How to Live Your Dream of Volunteering Overseas by Joseph Collins, Stefano DeZerega and Zahara Heckscher (Penguin Books, 2002). Everything you need to know about being an international volunteer, including organizational profiles, how to volunteer without an organized program and how to pay for it. An index lists the organizations that accept families. You can visit their Web site at www.volunteeroverseas.org.
Volunteer Vacations: Short-Term Adventures That Will Benefit You and Others by Bill McMillon (Chicago Review Press, 2003). A comprehensive guide to volunteer vacationing. Most of the 275 opportunities McMillon discusses are not suitable for younger children, but he has scores of possibilities for families with teenagers.
Action Without Borders: Organizations Promoting Volunteering
This site lists dozens of organizations that sponsor volunteer vacations abroad with links to their Web sites. Take a tour and see what opportunities exist. You’ll need to be selective, because these are not specifically for families.
You’ll find all you need to know about volunteering, working or studying abroad. You can search for volunteer opportunities by country.
International Volunteer Programs Association
This site provides comprehensive information for anyone interested in volunteering abroad.
This organization generally arranges volunteer trips for pre-established groups, but it also has openings for individual volunteers or families within these groups.
Service Leader: Guide to Volunteering Outdoors in Parks and Wilderness Areas
This site provides links to volunteer opportunities for outdoor enthusiasts. If this is your family’s passion, you’ll want to discover the possibilities.
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The Giving Box: Create a Tradition of Giving with Your Children by Fred Rogers (Running Press, 2000). Ages 7 and up. The folktales and fables in this small volume encourage children in the spirit of giving. A “giving box” is also included — a simple way to make donating to charity a family ritual.
A Kid’s Guide to Giving by Freddi Zeiler (Innovative Kids, 2006.) Young Adult.
A Kid’s Guide to Giving challenges young people to give to charitable causes, whether through monetary donations, donations of items, or volunteering.
Robin Hood Was Right: A Guide to Giving Your Money for Social Change by Chuck Collins, Pam Rogers and Joan P. Garner (W.W. Norton & Co., 2000). Supports the dictum “Change, not charity!” Explains how to give your money to get at the roots of social problems, rather than supporting short-term “band-aid” solutions. Provides guidance for choosing worthwhile causes and strategies for social change.
Preschool and Early Elementary
A Charlie Brown Christmas (United Features Syndicate, Inc., 1965). Video. Watch Charlie Brown and the Peanuts gang discover the real meaning of Christmas.
How the Grinch Stole Christmas by Dr. Seuss (New York: Random House, 1957). A timeless tale about what Christmas is really about. There’s also a video.
Imani’s Gift at Kwanzaa by Denise Burden-Patmon (New York: Simon and Schuster, 1992). Learn about Kwanzaa through Imani, a little girl who reaches out with a special gift to a child with few friends.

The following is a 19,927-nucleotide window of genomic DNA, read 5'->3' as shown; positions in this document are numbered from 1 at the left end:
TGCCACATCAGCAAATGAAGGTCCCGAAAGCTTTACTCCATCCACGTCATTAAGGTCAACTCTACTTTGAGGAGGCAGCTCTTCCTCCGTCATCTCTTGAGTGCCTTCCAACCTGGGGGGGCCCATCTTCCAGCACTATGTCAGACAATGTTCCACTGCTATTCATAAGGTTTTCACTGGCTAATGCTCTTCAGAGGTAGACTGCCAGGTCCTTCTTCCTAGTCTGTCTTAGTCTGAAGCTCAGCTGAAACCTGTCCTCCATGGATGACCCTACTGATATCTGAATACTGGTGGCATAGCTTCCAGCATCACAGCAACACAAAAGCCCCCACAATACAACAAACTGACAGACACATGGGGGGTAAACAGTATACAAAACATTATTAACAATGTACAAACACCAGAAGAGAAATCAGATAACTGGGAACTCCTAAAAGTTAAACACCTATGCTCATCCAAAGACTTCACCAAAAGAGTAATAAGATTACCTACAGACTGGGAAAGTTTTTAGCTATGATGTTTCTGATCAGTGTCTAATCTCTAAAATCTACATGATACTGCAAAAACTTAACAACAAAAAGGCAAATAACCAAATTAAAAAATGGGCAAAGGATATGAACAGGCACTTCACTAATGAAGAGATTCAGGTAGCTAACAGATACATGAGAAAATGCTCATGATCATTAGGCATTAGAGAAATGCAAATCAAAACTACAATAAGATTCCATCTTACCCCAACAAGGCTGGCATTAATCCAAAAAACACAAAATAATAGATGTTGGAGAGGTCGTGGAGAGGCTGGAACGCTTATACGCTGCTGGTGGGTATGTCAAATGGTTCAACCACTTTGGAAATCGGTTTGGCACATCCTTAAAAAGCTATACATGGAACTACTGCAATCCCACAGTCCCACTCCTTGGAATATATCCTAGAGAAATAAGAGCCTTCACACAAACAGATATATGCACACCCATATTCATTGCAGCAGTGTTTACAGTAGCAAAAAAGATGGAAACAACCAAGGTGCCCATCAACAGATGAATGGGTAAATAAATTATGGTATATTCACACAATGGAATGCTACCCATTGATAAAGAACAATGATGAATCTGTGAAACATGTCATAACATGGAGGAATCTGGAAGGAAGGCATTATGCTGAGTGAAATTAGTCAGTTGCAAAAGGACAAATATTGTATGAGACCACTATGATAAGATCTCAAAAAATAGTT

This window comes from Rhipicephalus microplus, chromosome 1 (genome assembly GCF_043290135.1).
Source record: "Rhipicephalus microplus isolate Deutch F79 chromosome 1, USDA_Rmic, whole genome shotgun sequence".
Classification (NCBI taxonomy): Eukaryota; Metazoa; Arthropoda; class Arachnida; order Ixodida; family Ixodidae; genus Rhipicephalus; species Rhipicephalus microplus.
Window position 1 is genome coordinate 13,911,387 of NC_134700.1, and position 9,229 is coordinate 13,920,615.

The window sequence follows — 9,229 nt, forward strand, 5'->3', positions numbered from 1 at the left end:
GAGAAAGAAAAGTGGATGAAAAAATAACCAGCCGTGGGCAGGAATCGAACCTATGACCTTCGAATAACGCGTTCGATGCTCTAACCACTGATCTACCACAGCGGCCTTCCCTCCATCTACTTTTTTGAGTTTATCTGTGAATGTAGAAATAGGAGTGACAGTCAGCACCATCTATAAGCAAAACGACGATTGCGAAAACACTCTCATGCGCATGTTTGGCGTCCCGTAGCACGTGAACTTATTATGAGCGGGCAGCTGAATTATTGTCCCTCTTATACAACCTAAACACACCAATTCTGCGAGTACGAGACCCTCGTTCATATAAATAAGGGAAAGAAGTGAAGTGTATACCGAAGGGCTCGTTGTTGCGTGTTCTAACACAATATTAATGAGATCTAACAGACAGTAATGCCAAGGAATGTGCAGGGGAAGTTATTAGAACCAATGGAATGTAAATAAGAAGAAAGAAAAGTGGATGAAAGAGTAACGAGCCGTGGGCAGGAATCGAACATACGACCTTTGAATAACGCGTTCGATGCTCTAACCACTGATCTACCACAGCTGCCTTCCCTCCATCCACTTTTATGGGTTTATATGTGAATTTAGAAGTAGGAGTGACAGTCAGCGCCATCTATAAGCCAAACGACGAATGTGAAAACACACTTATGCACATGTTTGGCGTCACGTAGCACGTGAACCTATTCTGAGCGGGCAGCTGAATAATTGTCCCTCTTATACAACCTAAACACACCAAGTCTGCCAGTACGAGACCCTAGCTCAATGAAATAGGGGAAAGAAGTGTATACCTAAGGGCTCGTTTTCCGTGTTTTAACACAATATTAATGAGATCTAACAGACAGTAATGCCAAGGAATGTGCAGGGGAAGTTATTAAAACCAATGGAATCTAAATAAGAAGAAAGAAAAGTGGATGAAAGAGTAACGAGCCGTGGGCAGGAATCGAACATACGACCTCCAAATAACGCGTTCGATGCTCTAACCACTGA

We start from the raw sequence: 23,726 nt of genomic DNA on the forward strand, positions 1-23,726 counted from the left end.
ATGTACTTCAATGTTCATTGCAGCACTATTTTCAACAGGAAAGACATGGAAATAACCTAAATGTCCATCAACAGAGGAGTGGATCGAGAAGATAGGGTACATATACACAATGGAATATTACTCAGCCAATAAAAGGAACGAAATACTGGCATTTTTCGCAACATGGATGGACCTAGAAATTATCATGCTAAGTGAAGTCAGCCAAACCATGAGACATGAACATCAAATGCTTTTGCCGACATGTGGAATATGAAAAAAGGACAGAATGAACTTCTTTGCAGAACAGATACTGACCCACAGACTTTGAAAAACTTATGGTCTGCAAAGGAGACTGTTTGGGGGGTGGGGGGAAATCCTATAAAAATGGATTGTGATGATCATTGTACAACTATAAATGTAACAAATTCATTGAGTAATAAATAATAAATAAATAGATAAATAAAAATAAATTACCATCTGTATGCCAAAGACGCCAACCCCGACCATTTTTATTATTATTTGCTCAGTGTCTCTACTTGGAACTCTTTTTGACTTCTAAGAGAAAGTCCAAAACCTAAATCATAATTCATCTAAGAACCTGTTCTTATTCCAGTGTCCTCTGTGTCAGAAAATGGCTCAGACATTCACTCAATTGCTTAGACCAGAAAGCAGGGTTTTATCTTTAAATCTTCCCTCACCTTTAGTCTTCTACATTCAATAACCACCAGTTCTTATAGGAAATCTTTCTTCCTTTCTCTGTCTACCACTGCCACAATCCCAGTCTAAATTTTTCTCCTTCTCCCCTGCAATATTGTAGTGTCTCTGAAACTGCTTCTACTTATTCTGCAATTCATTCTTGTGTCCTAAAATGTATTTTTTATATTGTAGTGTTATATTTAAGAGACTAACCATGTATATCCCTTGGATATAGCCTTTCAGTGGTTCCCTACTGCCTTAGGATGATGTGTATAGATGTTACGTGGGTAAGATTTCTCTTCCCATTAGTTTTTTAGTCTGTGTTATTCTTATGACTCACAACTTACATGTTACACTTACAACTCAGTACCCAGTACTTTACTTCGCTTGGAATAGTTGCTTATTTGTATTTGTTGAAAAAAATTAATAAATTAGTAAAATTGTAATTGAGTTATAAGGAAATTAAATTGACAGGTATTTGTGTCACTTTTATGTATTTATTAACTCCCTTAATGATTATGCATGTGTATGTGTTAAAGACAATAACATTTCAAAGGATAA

Moishe’s Miracle: A Hanukkah Story by Laura Krauss Melmed, illustrated by David Slonim (New York: HarperCollins, 2000). A magical Jewish folktale that teaches the lessons of generosity and sharing.
One Yellow Daffodil: A Hanukkah Story by David A. Adler (Voyager Books, 1999). Ages 4-8. A Holocaust survivor who owns a flower shop meets two children who share with him a very special Hanukkah tradition.
While the Candles Burn: Eight Stories for Hanukkah by Barbara Diamond Goldin, illustrated by Elaine Greenstein (New York: Viking, 1996). “The Different Story,” one of the eight Hanukkah tales in this collection, is particularly illustrative of the Jewish concepts of tzedakah (charity) and gemilut hasadim (loving kindness)
Children of Christmas: Stories for the Season by Cynthia Rylant, drawings by S.D. Schindler (New York: Orchard Books, 1987). Six stories that convey how people are able to find joy and comfort in the holidays even under the most difficult circumstances. These poignant tales are likely to spark discussion.
Horrible Harry and the Holidaze by Suzy Kline (Puffin, 2004). Ages 9-12. Harry’s class learns about five different holidays that students in the class celebrate: Three King’s Day, Kwanzaa, Hanukkah, Korean New Year’s, and Christmas.
Thanks & Giving: All Year Long edited by Marlo Thomas and Christopher Cerf (New York: Simon and Schuster, 2004). A collection of stories, poems and songs by famous authors and celebrities that celebrate gratitude, love, sharing, family and friendship. Royalties from the book benefit St. Jude Children’s Research Hospital.
Alternative Gift Registry
Create a different kind of holiday wish list this year. Created by New American Dream (http://www.newdream.org/), the Alternative Gift Registry de-emphasizes store-bought gifts and focuses on more immaterial gifts, such as time spent with family.
Changing the Present
Give meaningful gifts in honor of loved ones, such as books for children in low income neighborhoods or a roof for a family in need. The website also offers personal fundraising drives and gift registries.
Salvation Army Holiday Angel Tree Program
Consider sponsoring an angel tree in your community this year. In the Salvation Army’s Angel Tree program, a Christmas tree is placed in a high-traffic area with tags attached that list the first name, age and gender of a child in need. Individuals can remove a tag and purchase a holiday gift for the child.
You can find more ideas in the book, The Busy Family’s Guide to Volunteering, available at bookstores or by clicking here. If you have ideas to include, we’d love to hear from you. E-mail us at email@example.com.We don’t vouch for any organizations mentioned. We simply provide the information for you to check out.